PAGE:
Whole-exome sequencing (WES) has been applied for the genetic characterization of NSCPO (Bureau et al., 2014; Pengelly et al., 2016; Liu et al., 2017; Hoebel et al., 2017; Basha et al., 2018). The study performed by Liu et al. (2017) has identified a rare variant (p.Ser552Pro) in Rho GTPase activating protein 29 (ARHGAP29) in a family spanning NSCPO under the assumption of an autosomal dominant of inheritance. Applying WES in multiple affected NSCPO pedigrees and validation of the potential deleterious variants in a case–control approach, Hoebel et al. (2017) have suggested the participation of acetyl-CoA carboxylase beta (ACACB), CREB-binding protein (CREBBP), GRHL3, MIB E3 ubiquitin protein ligase 1 (MIB1), and protein tyrosine phosphatase receptor type S (PTPRS) in the etiology of NSCPO. In the study conducted by Basha et al. (2018), the c.819_820dupCC and c.3373C > T mutations in tumor protein P63 (TP63) and LDL receptor-related protein 6 (LRP6), respectively, were described in two families with NSCPO. On the other hand, the studies conducted by Bureau et al. (2014); Pengelly et al. (2016) have analyzed multiplex families of patients with NSOC, including NSCPO among those affected, which makes more difficult to understand the exact participation of genes identified in the pathogenesis of NSCPO.
Large-scale genetic studies have confirmed the genetic contribution to the etiology of NSCL ± P but have also demonstrated that these defects can result from variation in multiple genes (Carlson et al., 2019). However, much less is known in terms of genetic etiology of NSCPO. Furthermore, most patients included in the genome-wide studies, including GWAS and genomic sequencing, have been of European or Asian ancestry, and the genetic predisposition to NSOC is ethnicity-dependent, e.g., the association of 8q24 is consistently observed in European patients with NSCL ± P, but much less among patients with Asian ancestry or in Brazilians with high African ancestry (do Rego et al., 2015; Wattanawong et al., 2016). In this context, it is quite important to perform large-scale genetic studies in different populations to define common and ethnic-specific risk genes, but the costs of those assays in a large number of participants are still challenging. To genomic sequencing, pool sequencing (mix DNA samples from several patients prior to sequencing) has proved to be an effective alternative to overcome the problems related to costs (Collins et al., 2016; Popp et al., 2017). In the current study, we applied whole-exome pool sequencing to characterize genetic variants related to NSCPO in the multiethnic Brazilian population. This is the first study to perform WES in Brazilian patients with NSCPO, and our findings revealed a large list of novel variants in previously CPO and CLP-associated genes as well in genes not related to oral clefts.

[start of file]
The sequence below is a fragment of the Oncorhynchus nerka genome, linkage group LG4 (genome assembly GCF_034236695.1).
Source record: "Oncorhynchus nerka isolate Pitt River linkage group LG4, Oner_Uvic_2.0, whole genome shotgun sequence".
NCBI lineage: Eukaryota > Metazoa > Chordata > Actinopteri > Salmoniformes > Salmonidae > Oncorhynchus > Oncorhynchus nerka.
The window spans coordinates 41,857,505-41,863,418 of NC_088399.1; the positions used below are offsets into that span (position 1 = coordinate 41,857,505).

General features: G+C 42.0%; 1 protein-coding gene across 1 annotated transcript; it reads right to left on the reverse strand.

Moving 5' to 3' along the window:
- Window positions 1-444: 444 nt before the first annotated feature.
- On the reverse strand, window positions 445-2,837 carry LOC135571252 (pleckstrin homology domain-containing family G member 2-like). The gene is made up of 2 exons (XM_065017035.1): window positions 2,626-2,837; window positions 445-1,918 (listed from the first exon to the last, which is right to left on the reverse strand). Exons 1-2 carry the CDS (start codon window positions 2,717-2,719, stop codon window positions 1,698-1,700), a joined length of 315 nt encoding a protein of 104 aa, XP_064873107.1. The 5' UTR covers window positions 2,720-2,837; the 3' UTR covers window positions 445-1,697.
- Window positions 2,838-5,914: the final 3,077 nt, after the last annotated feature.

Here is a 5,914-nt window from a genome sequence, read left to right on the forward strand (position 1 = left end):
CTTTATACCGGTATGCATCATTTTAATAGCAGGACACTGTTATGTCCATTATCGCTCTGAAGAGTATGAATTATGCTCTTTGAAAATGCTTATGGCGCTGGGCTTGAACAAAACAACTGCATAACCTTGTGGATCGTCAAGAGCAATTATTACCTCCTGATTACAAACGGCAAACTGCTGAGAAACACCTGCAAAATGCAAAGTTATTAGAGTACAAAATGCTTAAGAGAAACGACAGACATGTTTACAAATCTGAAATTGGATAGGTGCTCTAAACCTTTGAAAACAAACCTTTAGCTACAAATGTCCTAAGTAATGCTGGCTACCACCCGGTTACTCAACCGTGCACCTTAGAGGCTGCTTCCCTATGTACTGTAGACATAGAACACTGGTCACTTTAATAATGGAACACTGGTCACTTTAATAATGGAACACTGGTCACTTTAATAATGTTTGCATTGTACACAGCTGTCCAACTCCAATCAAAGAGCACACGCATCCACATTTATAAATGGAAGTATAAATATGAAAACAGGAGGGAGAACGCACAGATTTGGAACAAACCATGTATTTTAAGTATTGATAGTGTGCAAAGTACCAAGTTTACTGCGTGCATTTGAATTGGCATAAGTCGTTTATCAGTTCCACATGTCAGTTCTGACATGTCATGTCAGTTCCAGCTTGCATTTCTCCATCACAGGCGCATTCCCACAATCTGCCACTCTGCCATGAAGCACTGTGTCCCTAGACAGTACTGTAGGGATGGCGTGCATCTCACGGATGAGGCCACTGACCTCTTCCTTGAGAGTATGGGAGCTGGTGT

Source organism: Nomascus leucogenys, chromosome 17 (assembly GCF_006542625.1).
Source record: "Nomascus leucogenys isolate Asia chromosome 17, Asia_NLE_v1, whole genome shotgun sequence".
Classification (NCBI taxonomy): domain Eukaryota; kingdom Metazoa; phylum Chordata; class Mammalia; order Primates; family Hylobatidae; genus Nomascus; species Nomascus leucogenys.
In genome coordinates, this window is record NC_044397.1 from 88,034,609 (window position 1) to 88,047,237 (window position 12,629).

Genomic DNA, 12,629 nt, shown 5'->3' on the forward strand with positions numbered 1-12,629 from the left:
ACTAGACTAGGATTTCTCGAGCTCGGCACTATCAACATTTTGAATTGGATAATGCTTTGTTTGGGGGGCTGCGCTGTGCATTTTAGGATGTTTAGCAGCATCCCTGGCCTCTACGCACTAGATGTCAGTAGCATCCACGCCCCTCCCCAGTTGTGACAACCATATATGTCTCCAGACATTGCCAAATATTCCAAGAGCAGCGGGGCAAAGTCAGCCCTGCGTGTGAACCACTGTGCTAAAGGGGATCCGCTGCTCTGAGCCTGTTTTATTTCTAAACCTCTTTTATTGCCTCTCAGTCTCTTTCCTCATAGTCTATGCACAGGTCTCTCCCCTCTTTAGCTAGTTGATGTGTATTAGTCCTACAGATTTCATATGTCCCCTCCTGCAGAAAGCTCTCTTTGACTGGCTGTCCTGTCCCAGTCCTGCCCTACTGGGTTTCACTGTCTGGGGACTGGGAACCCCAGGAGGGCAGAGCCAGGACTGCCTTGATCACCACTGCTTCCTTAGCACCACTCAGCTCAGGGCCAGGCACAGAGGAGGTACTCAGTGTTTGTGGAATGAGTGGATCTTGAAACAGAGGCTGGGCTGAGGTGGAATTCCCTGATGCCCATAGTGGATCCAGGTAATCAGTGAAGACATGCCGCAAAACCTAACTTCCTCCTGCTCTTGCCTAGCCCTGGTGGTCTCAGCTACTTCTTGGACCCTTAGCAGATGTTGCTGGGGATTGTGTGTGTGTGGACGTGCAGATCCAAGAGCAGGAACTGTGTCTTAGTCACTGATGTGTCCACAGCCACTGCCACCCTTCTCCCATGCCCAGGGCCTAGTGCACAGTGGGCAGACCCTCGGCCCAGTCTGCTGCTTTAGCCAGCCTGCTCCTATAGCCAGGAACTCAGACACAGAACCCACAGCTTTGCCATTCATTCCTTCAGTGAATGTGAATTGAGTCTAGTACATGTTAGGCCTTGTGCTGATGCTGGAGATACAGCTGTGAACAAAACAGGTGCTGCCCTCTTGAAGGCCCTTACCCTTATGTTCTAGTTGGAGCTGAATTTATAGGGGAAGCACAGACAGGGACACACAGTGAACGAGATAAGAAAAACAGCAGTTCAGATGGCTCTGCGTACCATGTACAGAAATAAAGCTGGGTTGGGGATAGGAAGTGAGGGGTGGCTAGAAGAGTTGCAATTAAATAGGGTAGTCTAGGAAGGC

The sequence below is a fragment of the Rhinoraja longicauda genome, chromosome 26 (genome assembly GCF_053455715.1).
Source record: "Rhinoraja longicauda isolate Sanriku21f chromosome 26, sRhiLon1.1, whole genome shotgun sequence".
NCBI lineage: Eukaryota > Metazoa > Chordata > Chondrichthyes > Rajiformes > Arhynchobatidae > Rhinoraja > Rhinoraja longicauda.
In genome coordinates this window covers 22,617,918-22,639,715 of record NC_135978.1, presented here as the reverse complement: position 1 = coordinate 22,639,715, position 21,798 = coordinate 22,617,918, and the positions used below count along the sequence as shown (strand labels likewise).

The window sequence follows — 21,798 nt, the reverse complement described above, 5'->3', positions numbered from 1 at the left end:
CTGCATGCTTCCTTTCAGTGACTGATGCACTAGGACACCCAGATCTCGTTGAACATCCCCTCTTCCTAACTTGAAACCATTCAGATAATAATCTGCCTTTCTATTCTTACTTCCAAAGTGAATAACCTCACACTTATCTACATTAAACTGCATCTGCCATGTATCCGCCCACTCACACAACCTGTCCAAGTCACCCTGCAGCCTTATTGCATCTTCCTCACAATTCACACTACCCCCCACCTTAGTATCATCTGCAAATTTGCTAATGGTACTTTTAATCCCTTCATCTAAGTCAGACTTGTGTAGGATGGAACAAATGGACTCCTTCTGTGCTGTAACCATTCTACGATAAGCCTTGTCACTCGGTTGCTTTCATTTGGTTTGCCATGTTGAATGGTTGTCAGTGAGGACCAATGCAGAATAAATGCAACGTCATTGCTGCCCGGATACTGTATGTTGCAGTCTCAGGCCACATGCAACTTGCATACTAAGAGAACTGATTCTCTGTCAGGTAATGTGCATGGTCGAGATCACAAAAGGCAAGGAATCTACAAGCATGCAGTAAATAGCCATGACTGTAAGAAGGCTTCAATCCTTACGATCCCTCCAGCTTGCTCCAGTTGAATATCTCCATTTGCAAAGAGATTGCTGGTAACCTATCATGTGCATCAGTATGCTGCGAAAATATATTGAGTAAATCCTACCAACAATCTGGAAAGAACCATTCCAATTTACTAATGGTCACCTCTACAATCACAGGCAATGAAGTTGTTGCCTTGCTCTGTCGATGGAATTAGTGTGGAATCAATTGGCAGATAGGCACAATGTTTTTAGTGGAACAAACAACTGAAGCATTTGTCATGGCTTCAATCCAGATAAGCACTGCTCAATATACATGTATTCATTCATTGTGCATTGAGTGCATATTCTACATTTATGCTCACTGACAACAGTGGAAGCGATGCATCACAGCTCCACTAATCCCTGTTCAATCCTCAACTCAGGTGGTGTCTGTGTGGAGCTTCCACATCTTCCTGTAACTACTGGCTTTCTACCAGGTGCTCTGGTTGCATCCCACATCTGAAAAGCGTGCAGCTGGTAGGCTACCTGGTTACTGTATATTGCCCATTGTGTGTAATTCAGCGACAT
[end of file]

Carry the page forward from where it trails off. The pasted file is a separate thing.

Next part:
Materials and Methods
A total of 30 samples from patients with NSCPO and 30 healthy controls were recruited after approval by the Institutional Review Boards at the Center for Rehabilitation of Craniofacial Anomalies, University of José Rosário Vellano, Alfenas, Minas Gerais, and at the Santo Antonio Hospital, Salvador, Bahia. The patients with NSCPO were carefully investigated by specialist teams of the two Centers for the occurrence of associated abnormalities or syndromes, and only unrelated patients with complete NSCPO, without any other congenital malformation or mental disability, were included. The control group consisted of unrelated healthy patients, without congenital malformations, mental disorders, or family history of orofacial clefts, living in the same geographic areas. Cases and controls were unrelated newborn infants or young children. Supplementary Table 1 depicts the main characteristics of the participants of this study, including sex and proportion of genomic ancestry.
Samples and Pooling Strategy
Genomic DNA was isolated from oral mucosa cells, obtained by mouthwash with a 3% sucrose solution or by scraping the buccal mucosa with a swab, using a salting-out protocol (Aidar and Line, 2007). The concentration and quality of DNA samples were assessed by spectrophotometry and agarose gel electrophoresis. Each pool represented 10 samples, and the amount of DNA was adequately balanced to represent each genome equally (Figure 1). After mixing the samples, the pools were quantified using the fluorometric method (Qubit®, Thermo Fisher Scientific, Waltham, MA, United States) and normalized to 10 mM Tris–EDTA buffer pH 8.0 at a final concentration of 5 ng/μl. To ensure greater homogeneity, each pool was composed of patients of the same sex (two pools with females and one pool with males for each group) and from the same geographic location. In addition, the genomic ancestry was assessed in each sample with a 40 biallelic short insertion–deletion polymorphism panel, which was previously validated as ancestry informative of the Brazilian population (Messetti et al., 2017), and the averages of contributions from European, African, and Amerindian ancestries among pools were similar (Supplementary Table 1).
Figure 1. Workflow of whole-exome pool sequencing applied to 30 samples of patients with non-syndromic cleft palate only (NSCPO) and 30 healthy controls. After sequencing and bioinformatic analyses, 399 variants distributed in 216 different genes were found, with 118 rare variants in 95 genes and 281 polymorphisms in 121 genes.